If you are looking for a surefire way to beat up on yourself, I can’t recommend a better one than all-or-nothing thinking. The best way to define what that means is through a couple of examples:
“I knew I shouldn’t have eaten that dessert. I’m never going to get my diet on track. This is terrible. (And I may as well have another one since I’ve blown my diet.)”
“I thought he was going to call me to get together, but it looks like he’s not going to. Now my weekend is ruined.”
“I set a goal of getting exercise three times a week. The week is over and I haven’t exercised once. Now I feel awful. Why bother to try?”
“We always check in with each other at least twice a day. It’s perfect for me. In fact it’s the only thing that I can count on in my life.”
As you read through these examples of all-or-nothing thinking, did any words jump out at you? Here are a few hints: never, ruined, awful, perfect, always, and only. What these words have in common is that they don’t leave a lot of room for alternate ways of viewing a situation. Instead, they are ways of saying that a situation has to be one way or the other, all or nothing, one extreme or the other.
If you find yourself using words like these when things don’t go the way you expected them to, you may be caught up in all-or-nothing thinking.
All-or-nothing thinking means that your self-talk is focused on extremes. If it’s not this way, then it must be that way. If it doesn’t look like this, then it has to be that. It is self-talk that doesn’t allow for looking at a situation from different perspectives. It is focused on the black and white at each end of the spectrum but prevents you from seeing the shades of gray that might fall in between.
Now, if you are standing in the middle of the street and a car is coming toward you, all-or-nothing thinking is probably the best response. Don’t think twice – get out of the way. But in day-to-day life, all-or-nothing thinking pretty much works against you.
Think about it this way. Hand-in-hand with all-or-nothing thinking is telling yourself that you have to be perfect, the first time, and every time. That life has to be one way and can’t be any other way. And that other people need to be a certain way, too. That’s not a recipe for failure, but it’s a recipe to feel like you failed, and that others have, when in reality that’s not the case. Keep in mind that your perception can feel a whole like reality, even if it’s not. Who wants to live that way?
If you have found yourself caught up in all-or-nothing thinking, you probably already know the consequences. Feeling like a failure. Feeling hopeless. Turning a tiny setback into something much bigger. Feeling that other people are always going to disappoint you.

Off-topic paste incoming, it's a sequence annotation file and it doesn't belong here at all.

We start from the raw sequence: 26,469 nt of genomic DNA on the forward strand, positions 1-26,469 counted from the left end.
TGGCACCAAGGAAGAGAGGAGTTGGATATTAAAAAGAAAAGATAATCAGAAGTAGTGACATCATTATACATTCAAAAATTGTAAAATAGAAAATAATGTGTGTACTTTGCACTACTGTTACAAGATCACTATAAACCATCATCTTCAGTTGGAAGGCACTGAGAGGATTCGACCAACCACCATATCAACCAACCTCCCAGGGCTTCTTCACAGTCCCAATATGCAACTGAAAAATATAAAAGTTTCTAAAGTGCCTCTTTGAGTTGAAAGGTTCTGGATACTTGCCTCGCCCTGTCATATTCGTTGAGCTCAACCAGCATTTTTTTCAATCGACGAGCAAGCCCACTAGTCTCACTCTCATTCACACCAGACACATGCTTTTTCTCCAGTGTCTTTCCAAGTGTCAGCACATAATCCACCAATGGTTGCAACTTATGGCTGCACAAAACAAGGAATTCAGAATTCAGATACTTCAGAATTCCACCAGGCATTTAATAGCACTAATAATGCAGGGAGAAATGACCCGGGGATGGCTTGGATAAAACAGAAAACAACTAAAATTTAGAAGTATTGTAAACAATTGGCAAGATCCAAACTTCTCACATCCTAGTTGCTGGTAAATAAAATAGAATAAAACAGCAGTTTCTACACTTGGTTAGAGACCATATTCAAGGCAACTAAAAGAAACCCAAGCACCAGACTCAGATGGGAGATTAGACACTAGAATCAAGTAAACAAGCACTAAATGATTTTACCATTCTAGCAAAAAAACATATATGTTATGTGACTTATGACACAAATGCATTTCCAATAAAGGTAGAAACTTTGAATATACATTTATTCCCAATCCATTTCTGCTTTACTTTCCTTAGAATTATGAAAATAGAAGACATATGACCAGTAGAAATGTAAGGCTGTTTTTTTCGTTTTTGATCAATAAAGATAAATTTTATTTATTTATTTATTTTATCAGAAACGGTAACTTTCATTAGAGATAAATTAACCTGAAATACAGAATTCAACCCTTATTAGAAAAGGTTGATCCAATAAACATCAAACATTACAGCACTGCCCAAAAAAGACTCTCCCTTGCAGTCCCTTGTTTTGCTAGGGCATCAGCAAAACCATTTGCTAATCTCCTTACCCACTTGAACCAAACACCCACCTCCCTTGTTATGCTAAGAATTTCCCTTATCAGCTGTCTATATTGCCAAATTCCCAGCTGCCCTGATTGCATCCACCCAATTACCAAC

And then what? All-or-nothing thinking can lead to a defeatist attitude, and emotions like anxiety and depression. Feeling panic. Giving up on your self-care. Assuming you can’t make improvements. Stress that can negatively impact your health.
It’s only human to indulge in some all-or-nothing thinking from time to time. But it’s also possible to do something about it.
First, recognize when you are caught up in all-or-nothing thinking. Take a look at your self-talk. If you hear any of those all-or-nothing words – ruined, impossible, always, never – sound the alarm that you have wandered into the land of extremes.
Consider the shades of gray. Sure, it’s not what I wanted or expected. Or, it looks like what’s happening is just what I was afraid would happen. But take a step back and look at the situation through another lens. Ask yourself: What are other ways to look at this situation? One slip-up on your diet doesn’t have to mean that you are doomed to poor eating. Not receiving the phone call you had wanted doesn’t mean that you can’t find something else to do over the weekend. Missing a week of exercise doesn’t mean that you can’t exercise today. And deciding that something is perfect doesn’t meant that life could still be good if there was a variation in the routine.
In other words, ask yourself: What’s the middle ground here?
Argue with yourself. Once you move your attention to the shades of gray, have a little argument with yourself. Surround that all-or-nothing voice with alternate voices. Use some tough love, use a little humor, use lots of compassion. The idea here is to talk yourself out of the extreme and into a perspective that promotes your self-care and optimistic outlook. Don’t let that all-or-nothing voice off the hook!
Turn your self-talk around. Once you have spent some time focused on the gray area and come up with an alternate perspective, try some new self-talk. Here are some examples:
I can enjoy something that’s not perfect.
I can love someone for their good qualities and for what sometimes annoys me about them.
I can live with variations in routine even though I didn’t choose them.
I can fall off my (diet, exercise) horse but pick myself up, dust myself off, get back on that horse, and get going again.
If I make a mistake, that doesn’t mean I am a failure. The same goes for other people.
Overcoming your all-or-nothing thinking is a process. After all, it’s been hardwired into all of you through years and years of practice. But it’s possible to change it if you are willing to do some work while also being patient with yourself. So don’t get into an all-or-nothing mindset about your all-or-nothing thinking. Change requires retraining your mind to think differently so that you can look at things differently and, as a result, feel differently. Step by step, one day at a time.
Give up the extremes, choose a middle ground, and change the way you feel. Balance is everything!
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